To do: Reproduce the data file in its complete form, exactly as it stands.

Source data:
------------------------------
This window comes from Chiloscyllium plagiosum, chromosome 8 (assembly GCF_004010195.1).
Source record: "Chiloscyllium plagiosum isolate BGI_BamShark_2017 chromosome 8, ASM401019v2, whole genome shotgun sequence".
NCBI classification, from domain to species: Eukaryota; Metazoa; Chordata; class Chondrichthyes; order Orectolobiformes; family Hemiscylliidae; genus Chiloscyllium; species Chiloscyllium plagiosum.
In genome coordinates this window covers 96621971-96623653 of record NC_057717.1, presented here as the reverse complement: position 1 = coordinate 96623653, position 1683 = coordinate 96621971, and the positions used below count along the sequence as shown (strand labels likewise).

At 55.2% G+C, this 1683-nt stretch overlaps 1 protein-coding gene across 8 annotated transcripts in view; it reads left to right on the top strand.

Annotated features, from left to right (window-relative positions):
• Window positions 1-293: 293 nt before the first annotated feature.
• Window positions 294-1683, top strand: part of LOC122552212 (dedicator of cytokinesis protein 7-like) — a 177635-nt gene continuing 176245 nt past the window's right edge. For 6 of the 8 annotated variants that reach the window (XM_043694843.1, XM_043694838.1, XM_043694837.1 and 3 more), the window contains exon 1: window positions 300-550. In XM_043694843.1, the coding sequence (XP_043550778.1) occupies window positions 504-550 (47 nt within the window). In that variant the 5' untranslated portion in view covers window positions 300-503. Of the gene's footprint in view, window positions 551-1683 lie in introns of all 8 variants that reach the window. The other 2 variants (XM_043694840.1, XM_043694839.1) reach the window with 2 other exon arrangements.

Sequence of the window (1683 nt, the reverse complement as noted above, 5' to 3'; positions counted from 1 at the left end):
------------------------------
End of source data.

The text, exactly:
This window comes from Chiloscyllium plagiosum, chromosome 8 (assembly GCF_004010195.1).
Source record: "Chiloscyllium plagiosum isolate BGI_BamShark_2017 chromosome 8, ASM401019v2, whole genome shotgun sequence".
NCBI classification, from domain to species: Eukaryota; Metazoa; Chordata; class Chondrichthyes; order Orectolobiformes; family Hemiscylliidae; genus Chiloscyllium; species Chiloscyllium plagiosum.
In genome coordinates this window covers 96621971-96623653 of record NC_057717.1, presented here as the reverse complement: position 1 = coordinate 96623653, position 1683 = coordinate 96621971, and the positions used below count along the sequence as shown (strand labels likewise).

At 55.2% G+C, this 1683-nt stretch overlaps 1 protein-coding gene across 8 annotated transcripts in view; it reads left to right on the top strand.

Annotated features, from left to right (window-relative positions):
• Window positions 1-293: 293 nt before the first annotated feature.
• Window positions 294-1683, top strand: part of LOC122552212 (dedicator of cytokinesis protein 7-like) — a 177635-nt gene continuing 176245 nt past the window's right edge. For 6 of the 8 annotated variants that reach the window (XM_043694843.1, XM_043694838.1, XM_043694837.1 and 3 more), the window contains exon 1: window positions 300-550. In XM_043694843.1, the coding sequence (XP_043550778.1) occupies window positions 504-550 (47 nt within the window). In that variant the 5' untranslated portion in view covers window positions 300-503. Of the gene's footprint in view, window positions 551-1683 lie in introns of all 8 variants that reach the window. The other 2 variants (XM_043694840.1, XM_043694839.1) reach the window with 2 other exon arrangements.

Sequence of the window (1683 nt, the reverse complement as noted above, 5' to 3'; positions counted from 1 at the left end):